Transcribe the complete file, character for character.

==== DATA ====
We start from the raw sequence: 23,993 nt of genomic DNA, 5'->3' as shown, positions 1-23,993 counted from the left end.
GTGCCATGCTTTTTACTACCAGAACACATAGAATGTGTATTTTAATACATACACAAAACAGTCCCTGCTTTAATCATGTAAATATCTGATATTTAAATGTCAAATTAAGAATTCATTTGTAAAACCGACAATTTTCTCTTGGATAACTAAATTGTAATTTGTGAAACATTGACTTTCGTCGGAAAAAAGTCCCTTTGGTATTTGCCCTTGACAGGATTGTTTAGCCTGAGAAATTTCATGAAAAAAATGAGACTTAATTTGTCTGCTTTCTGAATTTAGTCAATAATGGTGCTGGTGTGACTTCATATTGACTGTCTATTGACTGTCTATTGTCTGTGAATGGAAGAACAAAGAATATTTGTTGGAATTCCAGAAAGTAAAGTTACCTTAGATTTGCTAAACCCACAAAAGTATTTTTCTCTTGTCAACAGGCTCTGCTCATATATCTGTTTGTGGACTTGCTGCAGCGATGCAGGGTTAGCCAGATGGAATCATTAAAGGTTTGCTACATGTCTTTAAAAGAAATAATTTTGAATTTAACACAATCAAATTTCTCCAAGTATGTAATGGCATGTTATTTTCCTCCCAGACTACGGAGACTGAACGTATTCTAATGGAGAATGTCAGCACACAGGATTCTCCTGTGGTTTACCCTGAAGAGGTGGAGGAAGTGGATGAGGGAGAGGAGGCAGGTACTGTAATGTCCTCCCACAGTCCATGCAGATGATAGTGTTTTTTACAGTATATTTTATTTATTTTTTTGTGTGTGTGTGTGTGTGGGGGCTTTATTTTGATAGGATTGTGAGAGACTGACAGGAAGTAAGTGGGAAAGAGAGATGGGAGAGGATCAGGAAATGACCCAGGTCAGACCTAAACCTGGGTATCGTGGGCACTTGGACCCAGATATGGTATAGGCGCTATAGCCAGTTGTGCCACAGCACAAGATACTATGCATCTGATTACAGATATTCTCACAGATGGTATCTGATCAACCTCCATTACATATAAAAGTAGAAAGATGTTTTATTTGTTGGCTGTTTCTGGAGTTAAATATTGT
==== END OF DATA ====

We start from the raw sequence: 23,993 nt of genomic DNA, 5'->3' as shown, positions 1-23,993 counted from the left end.
GTGCCATGCTTTTTACTACCAGAACACATAGAATGTGTATTTTAATACATACACAAAACAGTCCCTGCTTTAATCATGTAAATATCTGATATTTAAATGTCAAATTAAGAATTCATTTGTAAAACCGACAATTTTCTCTTGGATAACTAAATTGTAATTTGTGAAACATTGACTTTCGTCGGAAAAAAGTCCCTTTGGTATTTGCCCTTGACAGGATTGTTTAGCCTGAGAAATTTCATGAAAAAAATGAGACTTAATTTGTCTGCTTTCTGAATTTAGTCAATAATGGTGCTGGTGTGACTTCATATTGACTGTCTATTGACTGTCTATTGTCTGTGAATGGAAGAACAAAGAATATTTGTTGGAATTCCAGAAAGTAAAGTTACCTTAGATTTGCTAAACCCACAAAAGTATTTTTCTCTTGTCAACAGGCTCTGCTCATATATCTGTTTGTGGACTTGCTGCAGCGATGCAGGGTTAGCCAGATGGAATCATTAAAGGTTTGCTACATGTCTTTAAAAGAAATAATTTTGAATTTAACACAATCAAATTTCTCCAAGTATGTAATGGCATGTTATTTTCCTCCCAGACTACGGAGACTGAACGTATTCTAATGGAGAATGTCAGCACACAGGATTCTCCTGTGGTTTACCCTGAAGAGGTGGAGGAAGTGGATGAGGGAGAGGAGGCAGGTACTGTAATGTCCTCCCACAGTCCATGCAGATGATAGTGTTTTTTACAGTATATTTTATTTATTTTTTTGTGTGTGTGTGTGTGTGGGGGCTTTATTTTGATAGGATTGTGAGAGACTGACAGGAAGTAAGTGGGAAAGAGAGATGGGAGAGGATCAGGAAATGACCCAGGTCAGACCTAAACCTGGGTATCGTGGGCACTTGGACCCAGATATGGTATAGGCGCTATAGCCAGTTGTGCCACAGCACAAGATACTATGCATCTGATTACAGATATTCTCACAGATGGTATCTGATCAACCTCCATTACATATAAAAGTAGAAAGATGTTTTATTTGTTGGCTGTTTCTGGAGTTAAATATTGT